It appears manifest that the Geological Observatory of Coldigioco could be considered a sort of 'GeoArt's navel'.

For exploring this unique cultural scenario, it is necessary a 'first-hand' opinion. For this reason I interviewed some of the artists revolving around Coldogioco, starting from its founders: Alessandro Montanari and Paula Metallo.
1. What led you to found the Geological Observatory of Coldigioco?
A love for spontaneity and a sort of naive trust in coincidence.

2. Could you define Coldigioco Geologic Observatory?  
What is Coldigioco? Here are a few of the things we love about Coldigioco .... the rural landscape that is so beautiful, the peace, the sense of community, the many stimulating conversations, the give and take in learning about each others disciplines - and how we always feel a creative jump start. But most importantly for us we love sharing with students, the Coldigioco life and all of our accomplishments, and  that special-Coldigioco-something that each person who visits feels changed for the better and connected to everyone else who loves Coldigioco. That in and of itself if we have accomplished nothing else (which we have) is an extraordinary feat!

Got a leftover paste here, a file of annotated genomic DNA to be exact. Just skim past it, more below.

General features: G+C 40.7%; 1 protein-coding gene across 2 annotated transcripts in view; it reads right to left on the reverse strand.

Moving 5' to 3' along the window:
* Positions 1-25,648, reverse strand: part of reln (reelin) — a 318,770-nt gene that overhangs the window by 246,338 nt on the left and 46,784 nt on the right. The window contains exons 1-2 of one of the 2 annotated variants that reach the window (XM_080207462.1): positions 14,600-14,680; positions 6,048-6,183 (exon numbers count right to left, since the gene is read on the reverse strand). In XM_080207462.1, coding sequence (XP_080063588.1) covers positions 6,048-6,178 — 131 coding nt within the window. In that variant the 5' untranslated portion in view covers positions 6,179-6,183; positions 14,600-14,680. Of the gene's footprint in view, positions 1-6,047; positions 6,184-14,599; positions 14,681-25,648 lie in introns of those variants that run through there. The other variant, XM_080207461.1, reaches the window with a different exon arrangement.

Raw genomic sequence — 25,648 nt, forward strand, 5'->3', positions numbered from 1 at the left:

3. What are the greatest challenges facing the Geological Observatory of Coldigioco?
Financial. It is often small or emerging organizations that generate provocative ideas, reframe an issue, or look at persistent problems in new ways. I think we are particularly effective at challenging old ways of approaching problems. Especially university level education and research. Even though it should be said that we have yet to find a formula to penetrate and participate in the Italian university system in a way that could begin to transform its inertia.
The initial energy and excitement we and our group of friends had was enough for the initial push but long-term growth has been difficult to keep up with as we get older. As organizers, caretakers, educators and researchers, Sandro and I are just now able to deligate those jobs that took time and energy away from research that permitted us to offer quality work. 

The above lines suggest the existence of a 'Coldigioco School' of GeoArt. Is it really true?  Who are the artists revolving around Coldigioco? And who are the geoscientists? What is the relationship between Coldigioco, music and geology? How Coldigioco inspire visual arts and what is the role of geology in this process?

The answers - and much more - are coming soon: this December, on the Geology in Art Webzine!

Coldigioco Special Issues are coming soon - on these pages!

Andrews S. 2003. Spatial thinking with a difference: an unorthodox treatise in the mind of the Geologist. AEG News, 45(4) and 46(1-3)

Baucon A., 2009. Geology in Art. An Unorthodox Path from Visual Arts to Music. /, 120 pages

Bedell, R. 2001. The Anatomy of Nature: Geology and American Landscape Painting 1825-1875. Princeton, Princeton Press, 185 pp.

No comments:

Post a Comment